The way the system is installed is kind of strange and awkward. My L/R sends are actually tied together before reaching the amp. Then that combined signal is split across 4 different amps because all 7 speakers in the house get their own amp channel. I have no specs on the type of wire run or the speaker itself. I can get info on the amp, but that does not seem to be the problem because I have switched other speakers onto the amp channel and did not get the same problem. (not running the speakers off the same cable run as the existing speaker that Im having an issue with).
I have run the noise through a Smaart and found three seperate peaks between 1k and 4k. Dont have the exact frequencies at the moment but can get them tomorrow when Im back.
Any other info that I need to supply?
 

derekleffew

Resident Curmudgeon
Senior Team
Premium Member
...I am led to believe that there is some sort of issue with the way the wire is run/ the type of wire run. It does not look as if the wire is shielded (hard to tell for sure because or the location of the speaker itself)...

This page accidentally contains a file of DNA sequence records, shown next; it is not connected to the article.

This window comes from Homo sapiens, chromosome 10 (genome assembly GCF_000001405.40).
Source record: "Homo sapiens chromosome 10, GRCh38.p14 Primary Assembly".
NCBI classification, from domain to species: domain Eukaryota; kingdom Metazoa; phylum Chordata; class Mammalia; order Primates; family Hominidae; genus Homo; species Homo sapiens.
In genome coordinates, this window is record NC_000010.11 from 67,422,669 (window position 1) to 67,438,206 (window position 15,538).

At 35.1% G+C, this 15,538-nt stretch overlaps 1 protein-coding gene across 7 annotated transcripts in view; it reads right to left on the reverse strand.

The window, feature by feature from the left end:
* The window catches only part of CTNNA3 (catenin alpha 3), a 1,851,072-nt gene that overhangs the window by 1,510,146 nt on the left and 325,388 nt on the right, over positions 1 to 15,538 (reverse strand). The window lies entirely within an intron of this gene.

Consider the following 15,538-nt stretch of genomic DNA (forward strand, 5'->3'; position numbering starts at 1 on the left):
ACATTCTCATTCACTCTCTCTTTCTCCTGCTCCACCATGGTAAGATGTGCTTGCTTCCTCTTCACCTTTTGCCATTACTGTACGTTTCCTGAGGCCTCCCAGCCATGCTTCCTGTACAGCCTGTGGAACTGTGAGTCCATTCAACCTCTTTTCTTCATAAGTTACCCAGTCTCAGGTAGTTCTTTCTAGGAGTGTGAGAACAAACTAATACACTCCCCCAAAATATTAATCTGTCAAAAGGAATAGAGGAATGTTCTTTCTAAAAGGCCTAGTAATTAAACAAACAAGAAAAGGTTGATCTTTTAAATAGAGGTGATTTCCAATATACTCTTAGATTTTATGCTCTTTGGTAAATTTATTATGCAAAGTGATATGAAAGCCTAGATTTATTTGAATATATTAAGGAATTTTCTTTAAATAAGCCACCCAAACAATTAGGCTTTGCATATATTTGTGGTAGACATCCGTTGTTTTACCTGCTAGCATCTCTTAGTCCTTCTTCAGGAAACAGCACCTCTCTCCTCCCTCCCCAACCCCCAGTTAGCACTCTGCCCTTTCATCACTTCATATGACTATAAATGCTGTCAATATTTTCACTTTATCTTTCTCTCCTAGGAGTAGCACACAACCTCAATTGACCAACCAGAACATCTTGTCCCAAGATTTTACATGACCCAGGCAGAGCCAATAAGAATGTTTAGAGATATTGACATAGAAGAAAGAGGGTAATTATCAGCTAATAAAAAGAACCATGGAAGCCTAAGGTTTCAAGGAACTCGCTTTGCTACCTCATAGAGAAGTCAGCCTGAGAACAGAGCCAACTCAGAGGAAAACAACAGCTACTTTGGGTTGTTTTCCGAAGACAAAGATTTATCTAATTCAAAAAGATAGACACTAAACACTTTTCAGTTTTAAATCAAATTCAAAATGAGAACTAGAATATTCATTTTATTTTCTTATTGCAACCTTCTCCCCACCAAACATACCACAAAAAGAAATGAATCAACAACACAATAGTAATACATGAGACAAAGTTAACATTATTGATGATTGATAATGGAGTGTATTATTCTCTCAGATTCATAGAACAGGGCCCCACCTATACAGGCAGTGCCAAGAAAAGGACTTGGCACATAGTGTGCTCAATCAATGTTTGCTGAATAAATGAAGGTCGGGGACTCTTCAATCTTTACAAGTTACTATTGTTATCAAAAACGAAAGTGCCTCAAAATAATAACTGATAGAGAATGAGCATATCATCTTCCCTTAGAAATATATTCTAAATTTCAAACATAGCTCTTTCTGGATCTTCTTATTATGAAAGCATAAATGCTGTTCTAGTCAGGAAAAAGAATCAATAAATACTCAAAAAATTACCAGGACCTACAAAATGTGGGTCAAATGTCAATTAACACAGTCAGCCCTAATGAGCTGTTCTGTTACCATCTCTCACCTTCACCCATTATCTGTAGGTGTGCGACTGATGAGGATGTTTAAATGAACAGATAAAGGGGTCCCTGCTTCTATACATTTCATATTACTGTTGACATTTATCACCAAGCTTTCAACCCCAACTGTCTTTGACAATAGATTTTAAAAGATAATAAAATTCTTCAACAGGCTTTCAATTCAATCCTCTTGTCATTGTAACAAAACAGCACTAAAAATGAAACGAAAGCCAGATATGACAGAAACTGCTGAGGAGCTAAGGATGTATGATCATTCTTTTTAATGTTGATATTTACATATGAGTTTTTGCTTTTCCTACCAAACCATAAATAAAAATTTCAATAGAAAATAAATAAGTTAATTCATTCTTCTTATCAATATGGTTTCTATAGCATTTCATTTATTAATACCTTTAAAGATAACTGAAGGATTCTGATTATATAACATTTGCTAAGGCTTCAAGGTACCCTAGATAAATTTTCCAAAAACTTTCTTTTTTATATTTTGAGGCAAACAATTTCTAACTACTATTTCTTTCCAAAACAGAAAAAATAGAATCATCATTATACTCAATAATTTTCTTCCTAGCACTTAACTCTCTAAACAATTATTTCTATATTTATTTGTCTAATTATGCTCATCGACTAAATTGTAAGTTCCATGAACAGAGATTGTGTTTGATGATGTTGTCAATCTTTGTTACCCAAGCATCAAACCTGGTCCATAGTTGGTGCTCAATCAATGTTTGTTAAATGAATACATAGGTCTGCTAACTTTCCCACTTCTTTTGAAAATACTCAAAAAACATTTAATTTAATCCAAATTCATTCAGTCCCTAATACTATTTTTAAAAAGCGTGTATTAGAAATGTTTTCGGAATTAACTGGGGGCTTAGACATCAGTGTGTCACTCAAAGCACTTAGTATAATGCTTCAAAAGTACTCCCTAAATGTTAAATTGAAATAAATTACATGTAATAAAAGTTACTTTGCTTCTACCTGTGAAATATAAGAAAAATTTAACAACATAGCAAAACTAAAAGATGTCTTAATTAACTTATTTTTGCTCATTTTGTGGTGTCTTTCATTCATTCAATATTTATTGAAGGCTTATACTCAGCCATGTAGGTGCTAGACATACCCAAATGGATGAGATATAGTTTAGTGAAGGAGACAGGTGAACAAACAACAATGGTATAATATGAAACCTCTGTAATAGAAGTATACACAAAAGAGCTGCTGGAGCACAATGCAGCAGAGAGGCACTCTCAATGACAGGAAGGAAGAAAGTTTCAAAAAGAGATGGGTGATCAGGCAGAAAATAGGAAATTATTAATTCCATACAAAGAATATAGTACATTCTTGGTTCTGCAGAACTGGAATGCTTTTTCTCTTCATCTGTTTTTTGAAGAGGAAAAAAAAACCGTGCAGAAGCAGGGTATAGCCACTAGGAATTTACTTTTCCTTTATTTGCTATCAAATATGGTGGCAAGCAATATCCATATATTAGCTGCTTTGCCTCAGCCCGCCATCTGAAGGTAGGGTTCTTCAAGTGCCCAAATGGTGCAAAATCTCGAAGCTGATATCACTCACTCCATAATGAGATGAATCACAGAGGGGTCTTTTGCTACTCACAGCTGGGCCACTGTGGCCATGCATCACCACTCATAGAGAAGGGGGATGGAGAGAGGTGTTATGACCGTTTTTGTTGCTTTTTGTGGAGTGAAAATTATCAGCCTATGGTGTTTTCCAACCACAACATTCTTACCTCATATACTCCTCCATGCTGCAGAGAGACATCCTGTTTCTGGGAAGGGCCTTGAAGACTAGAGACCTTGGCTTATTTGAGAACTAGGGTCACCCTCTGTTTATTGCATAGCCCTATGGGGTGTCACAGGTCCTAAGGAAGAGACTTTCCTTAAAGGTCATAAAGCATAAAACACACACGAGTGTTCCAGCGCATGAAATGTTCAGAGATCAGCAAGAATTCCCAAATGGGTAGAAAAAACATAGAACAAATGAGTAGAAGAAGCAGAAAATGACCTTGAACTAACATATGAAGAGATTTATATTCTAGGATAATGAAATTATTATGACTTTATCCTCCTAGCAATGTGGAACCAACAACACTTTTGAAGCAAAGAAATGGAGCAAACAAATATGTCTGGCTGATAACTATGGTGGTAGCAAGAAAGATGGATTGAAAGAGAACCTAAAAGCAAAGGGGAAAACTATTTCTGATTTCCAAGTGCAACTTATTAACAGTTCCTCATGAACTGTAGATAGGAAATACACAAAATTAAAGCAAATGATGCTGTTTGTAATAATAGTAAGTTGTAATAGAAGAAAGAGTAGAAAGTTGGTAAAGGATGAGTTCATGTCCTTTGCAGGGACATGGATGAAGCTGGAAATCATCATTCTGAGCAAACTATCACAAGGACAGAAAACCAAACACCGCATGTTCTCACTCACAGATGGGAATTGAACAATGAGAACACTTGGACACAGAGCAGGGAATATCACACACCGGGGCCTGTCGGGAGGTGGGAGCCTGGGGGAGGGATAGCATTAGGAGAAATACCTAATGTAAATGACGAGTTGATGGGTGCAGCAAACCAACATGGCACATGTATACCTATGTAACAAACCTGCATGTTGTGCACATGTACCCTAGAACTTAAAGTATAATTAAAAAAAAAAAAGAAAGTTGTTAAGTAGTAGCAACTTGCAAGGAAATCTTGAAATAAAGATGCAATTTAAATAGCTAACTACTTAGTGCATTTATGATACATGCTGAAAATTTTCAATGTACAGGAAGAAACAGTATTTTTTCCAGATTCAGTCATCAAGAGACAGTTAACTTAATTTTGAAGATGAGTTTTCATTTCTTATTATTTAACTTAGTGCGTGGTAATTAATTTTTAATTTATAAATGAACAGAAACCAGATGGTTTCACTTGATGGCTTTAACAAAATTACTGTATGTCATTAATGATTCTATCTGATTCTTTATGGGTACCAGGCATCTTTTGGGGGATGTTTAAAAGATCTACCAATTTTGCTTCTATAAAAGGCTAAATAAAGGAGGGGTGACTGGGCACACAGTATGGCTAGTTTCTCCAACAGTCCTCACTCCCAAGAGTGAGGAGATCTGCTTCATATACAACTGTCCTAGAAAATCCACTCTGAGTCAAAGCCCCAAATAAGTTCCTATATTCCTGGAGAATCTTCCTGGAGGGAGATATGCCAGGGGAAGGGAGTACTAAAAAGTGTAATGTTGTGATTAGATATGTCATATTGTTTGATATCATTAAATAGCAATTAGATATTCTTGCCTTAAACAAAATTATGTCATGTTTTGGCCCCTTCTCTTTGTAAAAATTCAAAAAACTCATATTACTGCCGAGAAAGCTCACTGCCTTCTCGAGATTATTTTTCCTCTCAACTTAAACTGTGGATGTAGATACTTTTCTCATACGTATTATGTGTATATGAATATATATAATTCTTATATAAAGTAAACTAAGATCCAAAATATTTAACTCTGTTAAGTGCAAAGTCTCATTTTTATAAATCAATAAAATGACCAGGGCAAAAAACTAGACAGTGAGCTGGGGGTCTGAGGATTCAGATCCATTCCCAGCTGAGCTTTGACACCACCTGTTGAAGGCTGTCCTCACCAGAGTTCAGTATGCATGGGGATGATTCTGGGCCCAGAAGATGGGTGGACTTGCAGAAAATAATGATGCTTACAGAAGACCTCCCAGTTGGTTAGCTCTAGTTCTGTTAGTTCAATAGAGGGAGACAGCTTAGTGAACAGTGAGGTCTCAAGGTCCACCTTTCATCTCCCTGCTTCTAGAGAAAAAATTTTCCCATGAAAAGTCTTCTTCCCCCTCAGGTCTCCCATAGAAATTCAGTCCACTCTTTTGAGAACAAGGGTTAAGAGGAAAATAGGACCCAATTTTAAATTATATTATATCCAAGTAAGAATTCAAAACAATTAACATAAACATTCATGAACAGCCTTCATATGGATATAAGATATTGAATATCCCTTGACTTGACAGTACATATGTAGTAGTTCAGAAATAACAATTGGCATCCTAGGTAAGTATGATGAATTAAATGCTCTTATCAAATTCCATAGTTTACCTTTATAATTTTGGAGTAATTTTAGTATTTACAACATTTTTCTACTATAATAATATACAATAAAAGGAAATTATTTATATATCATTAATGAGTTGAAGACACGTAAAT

Wire running from amplifier to speaker should not be shielded, and may not even need to be twisted. Highly unlikely that this is the source of the hum. Much more likely that the problem is with the amplifier or upstream.
 

DuckJordan

Well-Known Member
I determined it not to be an amplifier issue because when I unplug the wire run to the speaker and plug in a different wire to another speaker the issue does replicate its self.
What else can I do to determine where the issue lies?


That right there tells me it is something in the amplifier.

Here are the facts i see.
Speakers are run by seperate amps, but given all the same feed by the board (doubtful but possible).
When problem speaker is disconnected from the amp and another speaker is put in its place the same problem persists. THIS right here is the key.

Since it doesn't travel with the speaker it means the problem is higher up in the signal chain. either amplifier or towards the board side. Could you explain the signal chain a bit more.

For what i am seeing is board to amp to speaker. while simple most schools generally throw in EQ's and other such equipment because the companies they hire say they need them.